Saturday, December 15, 2012

For the past three decades, one of the biggest frustrations I have confronted in evaluating organizations and organizational management is what I refer to as "dysfunctional operations." The vast majority of organizations do not learn from their past, and even when they do similar tasks, events, etc., on an ongoing basis, they do not use the previous experiences as a guideline, or at least a starting point in doing the task this time around.

I am constantly shocked, for example, about how poorly most organizations negotiate contracts when they hold meetings, conferences or conventions. Effective organizations create and adapt a R.F.P. (Request for Proposal) that they submit to properties, carefully describing their needs and expectations. Almost as bad, however, is often organizations that believe they are using an R.F.P., but that the R.F.P. that they are using does not adequately meet their needs. Numerous organizational leaders have insisted to me that they use an outside professional company to organize their conferences, or at least to negotiate on their behalf. However, in most cases, these organizations are using professional hotel booking companies, whose interest is in booking the hotel rooms, that they receive a commission on. Organizational leaders have often pointed to the contracts that state that the hotel is offering the best rate to the organization, and that using the booking agent in no way adversely impacts the organization's purchase power or pricing. However, experience and logic both indicate that if a hotel is paying a ten percent commission, that is money that they will not offer the organization in terms of areas such as Food and Beverage, concessions, etc.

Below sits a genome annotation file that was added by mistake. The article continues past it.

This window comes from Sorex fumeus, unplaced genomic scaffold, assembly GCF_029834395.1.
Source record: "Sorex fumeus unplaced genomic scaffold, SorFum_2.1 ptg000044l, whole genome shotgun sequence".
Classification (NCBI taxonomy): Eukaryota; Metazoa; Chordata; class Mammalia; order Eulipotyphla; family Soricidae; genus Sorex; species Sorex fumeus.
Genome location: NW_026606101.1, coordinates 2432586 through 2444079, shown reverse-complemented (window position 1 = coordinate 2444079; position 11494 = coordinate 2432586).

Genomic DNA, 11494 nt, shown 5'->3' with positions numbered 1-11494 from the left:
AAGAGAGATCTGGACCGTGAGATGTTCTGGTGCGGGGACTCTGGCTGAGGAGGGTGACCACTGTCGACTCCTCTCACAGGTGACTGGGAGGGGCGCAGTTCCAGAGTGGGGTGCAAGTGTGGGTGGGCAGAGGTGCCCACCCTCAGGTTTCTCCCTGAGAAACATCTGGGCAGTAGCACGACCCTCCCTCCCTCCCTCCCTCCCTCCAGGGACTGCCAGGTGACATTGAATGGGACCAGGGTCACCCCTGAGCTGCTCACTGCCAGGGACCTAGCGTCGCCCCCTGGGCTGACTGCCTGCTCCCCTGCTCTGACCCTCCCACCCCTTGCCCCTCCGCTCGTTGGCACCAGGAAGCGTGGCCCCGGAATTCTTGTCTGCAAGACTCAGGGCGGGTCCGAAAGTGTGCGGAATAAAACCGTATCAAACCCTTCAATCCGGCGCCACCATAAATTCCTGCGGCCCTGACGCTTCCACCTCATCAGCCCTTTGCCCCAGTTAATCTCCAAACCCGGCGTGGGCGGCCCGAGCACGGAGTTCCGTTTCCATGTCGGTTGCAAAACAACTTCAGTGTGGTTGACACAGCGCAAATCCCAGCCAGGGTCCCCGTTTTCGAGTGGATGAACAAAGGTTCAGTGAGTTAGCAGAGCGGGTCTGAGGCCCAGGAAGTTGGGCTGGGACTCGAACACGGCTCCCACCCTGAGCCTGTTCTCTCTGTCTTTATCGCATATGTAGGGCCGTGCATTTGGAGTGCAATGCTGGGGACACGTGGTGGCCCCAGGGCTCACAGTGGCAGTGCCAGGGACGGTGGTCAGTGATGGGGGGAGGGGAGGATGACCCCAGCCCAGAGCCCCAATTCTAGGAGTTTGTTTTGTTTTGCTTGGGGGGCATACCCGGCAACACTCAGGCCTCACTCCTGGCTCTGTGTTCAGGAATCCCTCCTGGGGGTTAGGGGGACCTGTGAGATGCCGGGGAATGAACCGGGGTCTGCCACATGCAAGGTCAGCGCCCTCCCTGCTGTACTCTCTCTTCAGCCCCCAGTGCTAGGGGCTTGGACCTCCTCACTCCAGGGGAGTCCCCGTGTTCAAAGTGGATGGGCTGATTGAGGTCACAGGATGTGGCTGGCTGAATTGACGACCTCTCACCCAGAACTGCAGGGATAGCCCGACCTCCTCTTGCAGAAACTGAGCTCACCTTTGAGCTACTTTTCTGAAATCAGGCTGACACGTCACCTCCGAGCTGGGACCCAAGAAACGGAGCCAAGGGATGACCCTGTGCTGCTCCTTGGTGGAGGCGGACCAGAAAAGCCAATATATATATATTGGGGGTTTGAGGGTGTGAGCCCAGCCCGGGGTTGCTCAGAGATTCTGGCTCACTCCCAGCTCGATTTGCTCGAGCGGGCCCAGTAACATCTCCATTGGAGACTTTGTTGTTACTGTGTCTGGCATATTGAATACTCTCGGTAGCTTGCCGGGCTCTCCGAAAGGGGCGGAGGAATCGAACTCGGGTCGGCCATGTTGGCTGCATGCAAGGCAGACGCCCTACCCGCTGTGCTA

Organizations should develop and constantly update a manually that will be used often as a reference to getting things done more effectively. One section of that manual might be a listing of vendors that have been used, reason for using the particular vendor, and whether or not the experience with the vendor has been satisfactory.

Another best practice area would include an Annual Calendar of items that need to be done every year. Organizations should create adequate forms and reporting documents, as needed.

If an organization runs an annual conference, meeting, or convention, an in-depth section should be kept as to the requirements needed, so that each year's organizers do not need to "reinvent the wheel."

If the organization has local chapters, chances are that some chapters are more successful than others, and some projects, meetings and ideas have also been more successful than others. There should be a way that local chapters use a reporting form so that other chapters can learn from both the successes and failures of their peers.

Organizations should also track programs run, and evaluate them in terms of costs (both financial, time and personnel), and revenues. Organizations should regularly review this to determine its future efforts and priorities.


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